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Welcome! I am teaching law at St. Petersburg State University and engaged in legal practice with the international law firm Dentons. Major part of my research is connected to virtual worlds and massive multiplayer online games (a broad field which includes Internet law, video game law, virtual law and game studies). My legal practice is focused on providing support to computer game companies. This interest derives from my passion for computer games which I consider as one of the most important cultural artifacts ever created. Please note that this blog conveys my private opinion which is not necessarily shared by any organisations I am associated with. For more formal and detailed introduction please visit my website arkhipov.info which serves more as a 'business card'.

Saturday, October 19, 2013

Web 2.0 Deconstruction Of Institutional Monopoly On Production Of Knowledge

I am risking to get into one of those 'Top 10 Worst Blog Post Titles' lists, and yet I think that this is an appropriate one!

One of the major reasons why researchers in the field of humanities and social sciences do their work is the power to affect social reality. In many cases this influence is subtle, indirect and slow, but it is nevertheless real. 

For instance, Montesquieu, who is conventionally percieved as the developer of the separation of powers doctrine, affected most of the modern constitutions in such a way, and consequently this gave a rise to many social, political and legal features which we currently find common and obvious.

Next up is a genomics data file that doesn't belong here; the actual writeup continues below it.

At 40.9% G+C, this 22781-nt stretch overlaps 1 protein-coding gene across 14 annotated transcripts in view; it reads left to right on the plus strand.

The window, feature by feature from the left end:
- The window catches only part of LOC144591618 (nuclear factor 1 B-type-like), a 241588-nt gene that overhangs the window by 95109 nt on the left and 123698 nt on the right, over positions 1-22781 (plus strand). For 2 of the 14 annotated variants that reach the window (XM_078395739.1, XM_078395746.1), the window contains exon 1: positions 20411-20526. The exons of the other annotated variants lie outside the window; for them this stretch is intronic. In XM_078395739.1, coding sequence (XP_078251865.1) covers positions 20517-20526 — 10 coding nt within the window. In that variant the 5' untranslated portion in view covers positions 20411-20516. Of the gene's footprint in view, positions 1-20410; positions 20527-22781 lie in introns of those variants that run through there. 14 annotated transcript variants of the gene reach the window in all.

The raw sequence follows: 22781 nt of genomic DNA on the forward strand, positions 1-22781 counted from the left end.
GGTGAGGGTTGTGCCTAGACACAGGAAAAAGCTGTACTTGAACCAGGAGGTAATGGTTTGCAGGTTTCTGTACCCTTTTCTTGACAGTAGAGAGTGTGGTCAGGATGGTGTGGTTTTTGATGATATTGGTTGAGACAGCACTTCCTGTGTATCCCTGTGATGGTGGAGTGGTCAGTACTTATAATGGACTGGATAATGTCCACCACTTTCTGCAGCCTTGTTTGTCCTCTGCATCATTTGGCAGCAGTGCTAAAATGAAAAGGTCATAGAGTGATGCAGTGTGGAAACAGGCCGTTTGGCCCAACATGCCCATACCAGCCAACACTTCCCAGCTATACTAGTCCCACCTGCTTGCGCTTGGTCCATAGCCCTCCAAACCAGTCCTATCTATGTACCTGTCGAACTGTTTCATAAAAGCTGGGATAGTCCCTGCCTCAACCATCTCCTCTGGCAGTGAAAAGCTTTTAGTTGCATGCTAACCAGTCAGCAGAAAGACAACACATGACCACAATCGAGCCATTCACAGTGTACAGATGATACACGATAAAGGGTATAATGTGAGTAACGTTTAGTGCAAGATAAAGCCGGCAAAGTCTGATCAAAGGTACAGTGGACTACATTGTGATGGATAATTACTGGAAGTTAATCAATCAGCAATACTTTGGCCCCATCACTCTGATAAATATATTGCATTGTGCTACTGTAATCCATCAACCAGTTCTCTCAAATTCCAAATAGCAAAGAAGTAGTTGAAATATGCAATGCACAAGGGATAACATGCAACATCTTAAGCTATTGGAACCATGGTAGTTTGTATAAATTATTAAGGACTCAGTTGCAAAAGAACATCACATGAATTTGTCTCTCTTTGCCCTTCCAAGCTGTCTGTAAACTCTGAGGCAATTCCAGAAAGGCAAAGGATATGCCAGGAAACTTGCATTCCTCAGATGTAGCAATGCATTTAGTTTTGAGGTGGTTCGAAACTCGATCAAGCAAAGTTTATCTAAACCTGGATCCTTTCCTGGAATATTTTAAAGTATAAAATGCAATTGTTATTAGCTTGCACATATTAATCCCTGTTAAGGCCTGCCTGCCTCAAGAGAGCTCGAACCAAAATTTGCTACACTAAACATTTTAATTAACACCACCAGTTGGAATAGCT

The concept of social construction of reality was incited by iconic work 'The Social Construction of Reality' (Berger and Luckmann, 1966). Social reality is objective only in part. The other part is subjective. 

People communicate, repeat interactions, make them typical and after a few more steps modify and/or form social institutions. And, as long as we speak about social sciences, an act of research is an act of social construction at the same time. 

Speaking for my kind, let us assume that a lawyer researches an institution and publishes a relevant paper. A judge reads the paper and, when the moment comes, uses its logic to make a decision. When the decision is made the social reality is changed, as law is a general convention of what is 'real' in social sense.

For a long period of time which roughly started in XVII century with institutialization (formation of academic institutions) and specialization (division by discipline) of science, the tribunes wherefrom social reality could be changed concentrated at universities and research institutes. It was near to impossible to reach the audience without passing many filters.

But the times have changed. 

One no longer needs to get to such a tribune to get heard. We have the Internet at our disposal, and this function of the global network is highly intensified by Web 2.0 instruments allowing the users to get global attention in minutes or even seconds.

This worked well for various artists, including writers and indie game developers, who can now contact the audience without interference of publishing houses via direct digital distribution. The same logic works for the ideas which can and do change the world. More people read digital sources than academic papers, and one does not have to have an official qualification to be heard, it is just the ideas which should be worthy. 

This is raw capitalism of thought, and this is inspiring!